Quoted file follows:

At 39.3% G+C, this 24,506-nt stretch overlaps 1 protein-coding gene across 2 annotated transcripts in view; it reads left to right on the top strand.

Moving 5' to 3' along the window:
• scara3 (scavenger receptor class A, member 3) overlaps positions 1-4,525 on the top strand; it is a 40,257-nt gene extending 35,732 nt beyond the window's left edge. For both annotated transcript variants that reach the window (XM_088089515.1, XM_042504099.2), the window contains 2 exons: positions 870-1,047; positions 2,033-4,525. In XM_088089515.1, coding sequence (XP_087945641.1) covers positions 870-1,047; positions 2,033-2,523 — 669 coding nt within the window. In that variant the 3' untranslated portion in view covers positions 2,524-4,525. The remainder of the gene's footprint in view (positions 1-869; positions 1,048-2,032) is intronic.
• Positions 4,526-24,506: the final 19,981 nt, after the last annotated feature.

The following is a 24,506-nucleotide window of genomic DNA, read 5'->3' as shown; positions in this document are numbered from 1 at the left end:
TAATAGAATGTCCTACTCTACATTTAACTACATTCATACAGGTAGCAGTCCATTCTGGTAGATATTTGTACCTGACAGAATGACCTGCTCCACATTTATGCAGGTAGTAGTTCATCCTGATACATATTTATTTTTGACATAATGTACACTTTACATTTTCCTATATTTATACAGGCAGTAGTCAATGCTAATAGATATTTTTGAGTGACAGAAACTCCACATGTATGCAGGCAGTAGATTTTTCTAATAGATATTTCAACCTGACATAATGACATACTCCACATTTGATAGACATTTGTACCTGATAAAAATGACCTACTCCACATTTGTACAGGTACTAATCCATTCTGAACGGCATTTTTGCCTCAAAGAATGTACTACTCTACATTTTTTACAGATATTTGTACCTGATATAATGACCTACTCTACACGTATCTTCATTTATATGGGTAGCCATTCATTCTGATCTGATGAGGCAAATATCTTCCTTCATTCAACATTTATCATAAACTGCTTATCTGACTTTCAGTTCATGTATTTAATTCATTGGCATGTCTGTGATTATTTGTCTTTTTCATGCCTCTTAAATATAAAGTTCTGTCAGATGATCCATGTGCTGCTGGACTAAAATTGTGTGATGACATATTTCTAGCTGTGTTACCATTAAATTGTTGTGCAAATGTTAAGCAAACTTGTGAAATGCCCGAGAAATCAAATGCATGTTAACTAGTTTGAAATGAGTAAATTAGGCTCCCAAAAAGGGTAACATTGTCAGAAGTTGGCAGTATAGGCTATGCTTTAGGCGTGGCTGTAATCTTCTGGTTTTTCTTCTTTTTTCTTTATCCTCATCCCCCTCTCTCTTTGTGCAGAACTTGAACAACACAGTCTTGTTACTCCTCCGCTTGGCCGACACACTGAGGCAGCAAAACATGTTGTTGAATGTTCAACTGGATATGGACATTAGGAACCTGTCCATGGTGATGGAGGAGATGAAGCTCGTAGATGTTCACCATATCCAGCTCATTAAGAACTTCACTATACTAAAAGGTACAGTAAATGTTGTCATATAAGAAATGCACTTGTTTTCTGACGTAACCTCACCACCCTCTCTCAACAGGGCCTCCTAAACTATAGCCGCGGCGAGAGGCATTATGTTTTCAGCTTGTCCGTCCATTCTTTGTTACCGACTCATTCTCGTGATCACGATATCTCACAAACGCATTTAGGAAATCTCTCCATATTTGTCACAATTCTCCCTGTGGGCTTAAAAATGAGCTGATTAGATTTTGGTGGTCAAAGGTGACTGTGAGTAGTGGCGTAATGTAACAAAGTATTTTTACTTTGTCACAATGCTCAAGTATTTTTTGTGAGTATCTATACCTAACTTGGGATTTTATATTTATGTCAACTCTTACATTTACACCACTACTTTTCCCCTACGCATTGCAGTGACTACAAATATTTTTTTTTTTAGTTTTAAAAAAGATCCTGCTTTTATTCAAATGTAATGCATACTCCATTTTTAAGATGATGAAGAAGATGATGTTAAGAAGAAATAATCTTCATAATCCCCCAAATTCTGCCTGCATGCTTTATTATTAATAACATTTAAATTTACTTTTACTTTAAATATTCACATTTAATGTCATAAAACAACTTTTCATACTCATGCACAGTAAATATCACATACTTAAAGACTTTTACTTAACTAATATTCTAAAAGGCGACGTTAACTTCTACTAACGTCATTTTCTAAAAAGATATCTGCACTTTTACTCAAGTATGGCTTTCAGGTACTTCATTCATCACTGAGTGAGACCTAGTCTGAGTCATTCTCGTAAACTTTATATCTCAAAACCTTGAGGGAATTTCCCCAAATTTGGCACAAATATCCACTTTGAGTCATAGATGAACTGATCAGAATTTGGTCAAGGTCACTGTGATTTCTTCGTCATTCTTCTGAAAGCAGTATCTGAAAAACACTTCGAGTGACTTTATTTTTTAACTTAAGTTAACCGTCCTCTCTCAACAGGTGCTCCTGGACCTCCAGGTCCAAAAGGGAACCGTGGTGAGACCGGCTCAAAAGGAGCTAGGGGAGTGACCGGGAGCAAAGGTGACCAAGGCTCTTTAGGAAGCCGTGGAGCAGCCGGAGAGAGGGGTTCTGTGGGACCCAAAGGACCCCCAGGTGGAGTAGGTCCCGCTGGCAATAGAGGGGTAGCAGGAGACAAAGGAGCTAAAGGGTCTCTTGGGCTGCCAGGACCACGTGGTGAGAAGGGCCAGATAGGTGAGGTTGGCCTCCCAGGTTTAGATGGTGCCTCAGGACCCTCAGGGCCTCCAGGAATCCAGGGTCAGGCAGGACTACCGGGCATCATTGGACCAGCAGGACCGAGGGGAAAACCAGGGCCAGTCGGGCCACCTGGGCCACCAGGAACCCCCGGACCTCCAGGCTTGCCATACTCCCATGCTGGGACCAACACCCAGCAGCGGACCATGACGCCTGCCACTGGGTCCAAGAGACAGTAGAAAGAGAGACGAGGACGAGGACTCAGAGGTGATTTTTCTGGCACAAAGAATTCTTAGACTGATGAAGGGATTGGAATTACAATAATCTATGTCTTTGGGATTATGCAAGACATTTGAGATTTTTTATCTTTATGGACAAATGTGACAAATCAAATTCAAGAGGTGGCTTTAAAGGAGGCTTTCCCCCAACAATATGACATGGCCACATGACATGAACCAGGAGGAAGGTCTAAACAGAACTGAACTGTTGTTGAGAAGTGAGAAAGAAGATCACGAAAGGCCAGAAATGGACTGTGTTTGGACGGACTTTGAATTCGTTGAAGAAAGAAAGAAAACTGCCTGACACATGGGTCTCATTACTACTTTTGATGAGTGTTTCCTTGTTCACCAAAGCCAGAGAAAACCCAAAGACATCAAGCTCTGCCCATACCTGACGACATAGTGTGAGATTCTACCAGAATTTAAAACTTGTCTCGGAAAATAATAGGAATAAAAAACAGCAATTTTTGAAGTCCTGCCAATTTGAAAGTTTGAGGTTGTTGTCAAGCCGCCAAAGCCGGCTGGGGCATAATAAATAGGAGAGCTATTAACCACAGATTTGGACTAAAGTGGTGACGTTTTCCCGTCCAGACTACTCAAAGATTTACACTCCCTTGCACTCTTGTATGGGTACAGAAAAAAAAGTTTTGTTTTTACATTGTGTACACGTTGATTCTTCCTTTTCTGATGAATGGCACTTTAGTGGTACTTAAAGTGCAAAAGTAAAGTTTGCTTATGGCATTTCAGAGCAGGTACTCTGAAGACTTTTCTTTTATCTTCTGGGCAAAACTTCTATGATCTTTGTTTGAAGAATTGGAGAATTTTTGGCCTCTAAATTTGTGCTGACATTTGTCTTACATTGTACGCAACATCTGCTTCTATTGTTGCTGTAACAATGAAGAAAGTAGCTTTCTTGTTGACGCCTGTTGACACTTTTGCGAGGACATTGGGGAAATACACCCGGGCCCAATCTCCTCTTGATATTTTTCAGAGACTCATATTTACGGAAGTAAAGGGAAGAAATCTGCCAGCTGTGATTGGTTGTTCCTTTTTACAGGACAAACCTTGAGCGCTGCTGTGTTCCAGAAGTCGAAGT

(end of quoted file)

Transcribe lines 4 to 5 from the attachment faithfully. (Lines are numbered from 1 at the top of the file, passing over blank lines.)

• Positions 4,526-24,506: the final 19,981 nt, after the last annotated feature.

The following is a 24,506-nucleotide window of genomic DNA, read 5'->3' as shown; positions in this document are numbered from 1 at the left end: